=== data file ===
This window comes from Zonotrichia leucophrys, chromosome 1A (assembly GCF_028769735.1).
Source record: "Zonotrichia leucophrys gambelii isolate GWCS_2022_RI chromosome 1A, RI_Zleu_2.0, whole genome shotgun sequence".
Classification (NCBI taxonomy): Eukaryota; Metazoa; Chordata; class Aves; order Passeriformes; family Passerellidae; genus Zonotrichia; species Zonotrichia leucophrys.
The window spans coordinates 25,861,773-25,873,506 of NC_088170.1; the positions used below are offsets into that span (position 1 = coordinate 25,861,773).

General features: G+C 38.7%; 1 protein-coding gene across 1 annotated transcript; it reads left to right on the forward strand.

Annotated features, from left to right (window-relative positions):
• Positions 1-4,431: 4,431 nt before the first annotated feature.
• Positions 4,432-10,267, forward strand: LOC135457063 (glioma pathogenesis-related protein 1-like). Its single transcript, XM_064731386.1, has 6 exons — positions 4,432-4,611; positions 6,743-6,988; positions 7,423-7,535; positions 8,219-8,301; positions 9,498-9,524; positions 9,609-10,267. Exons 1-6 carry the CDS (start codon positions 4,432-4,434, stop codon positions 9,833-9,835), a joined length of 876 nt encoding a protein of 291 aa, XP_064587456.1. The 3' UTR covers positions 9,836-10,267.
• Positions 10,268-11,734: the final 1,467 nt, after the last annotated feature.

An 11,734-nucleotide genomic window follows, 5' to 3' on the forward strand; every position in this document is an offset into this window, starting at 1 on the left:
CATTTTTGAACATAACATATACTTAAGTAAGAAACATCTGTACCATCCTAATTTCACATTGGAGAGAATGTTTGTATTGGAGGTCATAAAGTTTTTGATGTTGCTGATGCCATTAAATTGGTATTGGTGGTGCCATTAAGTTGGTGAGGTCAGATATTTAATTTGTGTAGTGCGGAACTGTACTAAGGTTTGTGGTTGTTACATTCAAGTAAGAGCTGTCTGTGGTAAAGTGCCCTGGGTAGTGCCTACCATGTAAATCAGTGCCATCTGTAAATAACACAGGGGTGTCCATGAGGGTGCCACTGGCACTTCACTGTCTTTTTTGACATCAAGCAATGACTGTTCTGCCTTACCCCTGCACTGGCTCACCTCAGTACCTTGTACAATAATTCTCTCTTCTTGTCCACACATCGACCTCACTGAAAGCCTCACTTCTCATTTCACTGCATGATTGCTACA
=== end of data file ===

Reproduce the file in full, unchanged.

This window comes from Zonotrichia leucophrys, chromosome 1A (assembly GCF_028769735.1).
Source record: "Zonotrichia leucophrys gambelii isolate GWCS_2022_RI chromosome 1A, RI_Zleu_2.0, whole genome shotgun sequence".
Classification (NCBI taxonomy): Eukaryota; Metazoa; Chordata; class Aves; order Passeriformes; family Passerellidae; genus Zonotrichia; species Zonotrichia leucophrys.
The window spans coordinates 25,861,773-25,873,506 of NC_088170.1; the positions used below are offsets into that span (position 1 = coordinate 25,861,773).

General features: G+C 38.7%; 1 protein-coding gene across 1 annotated transcript; it reads left to right on the forward strand.

Annotated features, from left to right (window-relative positions):
• Positions 1-4,431: 4,431 nt before the first annotated feature.
• Positions 4,432-10,267, forward strand: LOC135457063 (glioma pathogenesis-related protein 1-like). Its single transcript, XM_064731386.1, has 6 exons — positions 4,432-4,611; positions 6,743-6,988; positions 7,423-7,535; positions 8,219-8,301; positions 9,498-9,524; positions 9,609-10,267. Exons 1-6 carry the CDS (start codon positions 4,432-4,434, stop codon positions 9,833-9,835), a joined length of 876 nt encoding a protein of 291 aa, XP_064587456.1. The 3' UTR covers positions 9,836-10,267.
• Positions 10,268-11,734: the final 1,467 nt, after the last annotated feature.

An 11,734-nucleotide genomic window follows, 5' to 3' on the forward strand; every position in this document is an offset into this window, starting at 1 on the left:
CATTTTTGAACATAACATATACTTAAGTAAGAAACATCTGTACCATCCTAATTTCACATTGGAGAGAATGTTTGTATTGGAGGTCATAAAGTTTTTGATGTTGCTGATGCCATTAAATTGGTATTGGTGGTGCCATTAAGTTGGTGAGGTCAGATATTTAATTTGTGTAGTGCGGAACTGTACTAAGGTTTGTGGTTGTTACATTCAAGTAAGAGCTGTCTGTGGTAAAGTGCCCTGGGTAGTGCCTACCATGTAAATCAGTGCCATCTGTAAATAACACAGGGGTGTCCATGAGGGTGCCACTGGCACTTCACTGTCTTTTTTGACATCAAGCAATGACTGTTCTGCCTTACCCCTGCACTGGCTCACCTCAGTACCTTGTACAATAATTCTCTCTTCTTGTCCACACATCGACCTCACTGAAAGCCTCACTTCTCATTTCACTGCATGATTGCTACA